States often depend on their rainy day funds, more formally known as budget stabilization funds, to help them weather economic downturns and uncertainty. These funds act as savings accounts that allow states to set aside above-normal revenue growth when the economy is strong so it can be used in times of recession when revenues drop sharply. With significant reserves, states can rely less on program reductions or tax increases to close a budget gap when their residents can least afford it.
For many states, the Great Recession, which ran from late 2008 through the middle of 2010, served as a wake-up call to re-evaluate their savings policies. In total dollars, state budget shortfalls outstripped savings nearly 2 to 1 in the first year of the downturn alone. A decade later, many states have improved their reserve policies, but more remains to be done as governments prepare for the next recession. For example, a September 2018 analysis by Moody’s Analytics found that 32 states fell short of having enough reserves to offset even a moderate recession.
As states work to balance saving for future needs against funding other important priorities, an increasing number are using evidence-based approaches to determine how much they want to have on hand to navigate the next recession.
Rainy day fund balances increasing but some states lag behind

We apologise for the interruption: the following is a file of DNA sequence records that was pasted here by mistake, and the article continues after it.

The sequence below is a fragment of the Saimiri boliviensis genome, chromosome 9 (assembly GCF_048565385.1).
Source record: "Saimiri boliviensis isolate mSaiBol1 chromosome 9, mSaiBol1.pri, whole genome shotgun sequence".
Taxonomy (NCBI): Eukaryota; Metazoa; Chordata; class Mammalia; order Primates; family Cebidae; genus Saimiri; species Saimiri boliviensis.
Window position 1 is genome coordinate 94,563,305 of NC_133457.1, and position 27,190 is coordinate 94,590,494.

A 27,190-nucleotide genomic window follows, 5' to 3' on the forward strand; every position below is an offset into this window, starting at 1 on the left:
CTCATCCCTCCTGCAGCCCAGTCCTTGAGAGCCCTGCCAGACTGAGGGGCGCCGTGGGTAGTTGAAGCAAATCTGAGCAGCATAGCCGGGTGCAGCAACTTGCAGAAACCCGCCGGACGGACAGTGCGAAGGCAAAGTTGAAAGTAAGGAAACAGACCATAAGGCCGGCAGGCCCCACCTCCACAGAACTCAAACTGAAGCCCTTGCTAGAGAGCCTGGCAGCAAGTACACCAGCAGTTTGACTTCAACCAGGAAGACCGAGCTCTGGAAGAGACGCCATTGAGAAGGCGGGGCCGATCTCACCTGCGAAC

Collectively, U.S. states have more set aside in their rainy day funds now than they did before the Great Recession. In fiscal year 2008, immediately prior to the downturn, the 50-state median rainy day fund balance was equivalent to 4.8 percent of expenditures. That figure is now 5.5 percent, but many still lag well behind. The bottom half of states have saved only 3.0 percent of expenditures, a level likely well below what they might need to mitigate a recession (see Figure 1).
This year, many are making positive strides. Higher than expected revenue growth left several states with budget surpluses at the end of fiscal 2018. Anticipating some of those gains may be temporary or one-time in nature, some invested a portion of the extra cash in their rainy day funds; a few added to their savings accounts for the first time in years.
In July, for example, Pennsylvania announced its first deposit to the rainy day fund since 2006. Kansas, which created its fund in 2016, put a plan in place this year to fund the account if revenue exceeds projections in 2020, 2021, or 2022.
Massachusetts, which was downgraded by S&P Global Ratings last year because of excessive use of reserves during an economic expansion, recently said it will deposit $514 million of its $1.7 billion capital gains revenue for the year in its fund. Policymakers cited the one-time nature of much of the revenue. Following the recession, the state enacted a rule requiring that above-normal collections of capital gains revenue be set aside to ensure Massachusetts is better prepared for any downturn.
More states using evidence to set savings targets
With the start of fiscal 2019, policymakers in many states are asking whether they are saving enough. They are trying to determine how best to balance preparing for the future with other, more immediate priorities. They know that each dollar saved is a dollar that cannot be used now on important programs, services, or revenue reductions. To make these decisions, more are turning to evidence-based approaches, rather than setting savings targets to an arbitrary percentage of state revenue or spending. For example: